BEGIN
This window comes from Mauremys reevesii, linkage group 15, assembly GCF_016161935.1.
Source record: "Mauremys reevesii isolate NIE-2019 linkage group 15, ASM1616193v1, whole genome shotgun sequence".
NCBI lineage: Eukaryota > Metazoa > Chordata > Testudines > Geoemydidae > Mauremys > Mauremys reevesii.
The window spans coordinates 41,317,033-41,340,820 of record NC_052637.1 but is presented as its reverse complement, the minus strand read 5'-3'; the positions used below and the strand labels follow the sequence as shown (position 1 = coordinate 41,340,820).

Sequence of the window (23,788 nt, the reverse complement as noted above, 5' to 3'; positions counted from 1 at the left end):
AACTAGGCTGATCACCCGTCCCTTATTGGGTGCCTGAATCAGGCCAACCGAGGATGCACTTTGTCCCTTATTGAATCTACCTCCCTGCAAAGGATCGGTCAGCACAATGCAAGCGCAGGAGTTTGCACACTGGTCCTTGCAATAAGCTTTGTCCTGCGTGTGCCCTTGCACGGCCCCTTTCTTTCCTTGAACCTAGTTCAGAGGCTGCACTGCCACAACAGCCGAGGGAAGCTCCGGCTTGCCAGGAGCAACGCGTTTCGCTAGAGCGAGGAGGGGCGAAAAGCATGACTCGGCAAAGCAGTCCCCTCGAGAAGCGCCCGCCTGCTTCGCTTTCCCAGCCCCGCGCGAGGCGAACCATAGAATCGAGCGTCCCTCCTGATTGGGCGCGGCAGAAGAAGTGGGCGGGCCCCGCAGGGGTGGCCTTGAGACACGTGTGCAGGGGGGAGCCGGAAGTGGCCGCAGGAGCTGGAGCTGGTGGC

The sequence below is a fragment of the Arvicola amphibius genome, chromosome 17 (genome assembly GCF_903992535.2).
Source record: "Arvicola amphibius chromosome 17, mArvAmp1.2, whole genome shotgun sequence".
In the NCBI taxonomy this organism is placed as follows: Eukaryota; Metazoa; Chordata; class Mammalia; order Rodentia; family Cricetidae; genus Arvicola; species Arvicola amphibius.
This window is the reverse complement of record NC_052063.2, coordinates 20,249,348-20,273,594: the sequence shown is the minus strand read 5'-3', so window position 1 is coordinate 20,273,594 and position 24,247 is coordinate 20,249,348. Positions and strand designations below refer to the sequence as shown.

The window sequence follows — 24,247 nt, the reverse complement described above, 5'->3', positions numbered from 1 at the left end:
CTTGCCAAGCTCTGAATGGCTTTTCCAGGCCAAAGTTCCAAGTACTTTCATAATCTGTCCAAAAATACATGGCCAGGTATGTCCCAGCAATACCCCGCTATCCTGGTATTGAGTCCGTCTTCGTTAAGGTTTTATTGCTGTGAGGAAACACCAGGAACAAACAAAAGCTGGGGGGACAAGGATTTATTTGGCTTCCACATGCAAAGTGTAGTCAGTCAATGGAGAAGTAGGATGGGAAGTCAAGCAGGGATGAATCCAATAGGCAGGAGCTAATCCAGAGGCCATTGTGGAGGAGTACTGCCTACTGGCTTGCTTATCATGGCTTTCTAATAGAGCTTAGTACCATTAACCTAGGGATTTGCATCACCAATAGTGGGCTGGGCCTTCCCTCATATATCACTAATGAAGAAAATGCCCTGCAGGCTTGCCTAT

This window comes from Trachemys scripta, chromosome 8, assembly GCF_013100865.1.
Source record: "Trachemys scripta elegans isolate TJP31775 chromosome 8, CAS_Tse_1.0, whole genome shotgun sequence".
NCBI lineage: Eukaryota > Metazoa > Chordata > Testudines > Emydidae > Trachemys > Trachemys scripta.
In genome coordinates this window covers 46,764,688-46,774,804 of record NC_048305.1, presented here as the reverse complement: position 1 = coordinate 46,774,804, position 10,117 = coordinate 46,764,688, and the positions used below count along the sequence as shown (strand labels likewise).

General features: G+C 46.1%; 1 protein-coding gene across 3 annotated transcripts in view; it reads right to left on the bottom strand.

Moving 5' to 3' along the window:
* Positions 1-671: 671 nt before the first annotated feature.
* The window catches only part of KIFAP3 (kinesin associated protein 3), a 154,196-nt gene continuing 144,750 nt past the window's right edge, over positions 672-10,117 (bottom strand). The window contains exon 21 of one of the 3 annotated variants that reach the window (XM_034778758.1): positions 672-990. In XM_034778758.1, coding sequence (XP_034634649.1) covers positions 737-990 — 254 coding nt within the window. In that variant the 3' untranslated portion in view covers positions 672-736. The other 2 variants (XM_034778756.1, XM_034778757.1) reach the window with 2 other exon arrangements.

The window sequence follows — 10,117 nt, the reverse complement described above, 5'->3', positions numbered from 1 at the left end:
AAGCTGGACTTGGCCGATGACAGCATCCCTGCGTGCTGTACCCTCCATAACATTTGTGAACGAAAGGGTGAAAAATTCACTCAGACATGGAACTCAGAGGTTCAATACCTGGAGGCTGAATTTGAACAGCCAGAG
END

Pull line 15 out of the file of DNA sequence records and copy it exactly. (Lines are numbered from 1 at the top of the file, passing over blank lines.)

NCBI lineage: Eukaryota > Metazoa > Chordata > Testudines > Emydidae > Trachemys > Trachemys scripta.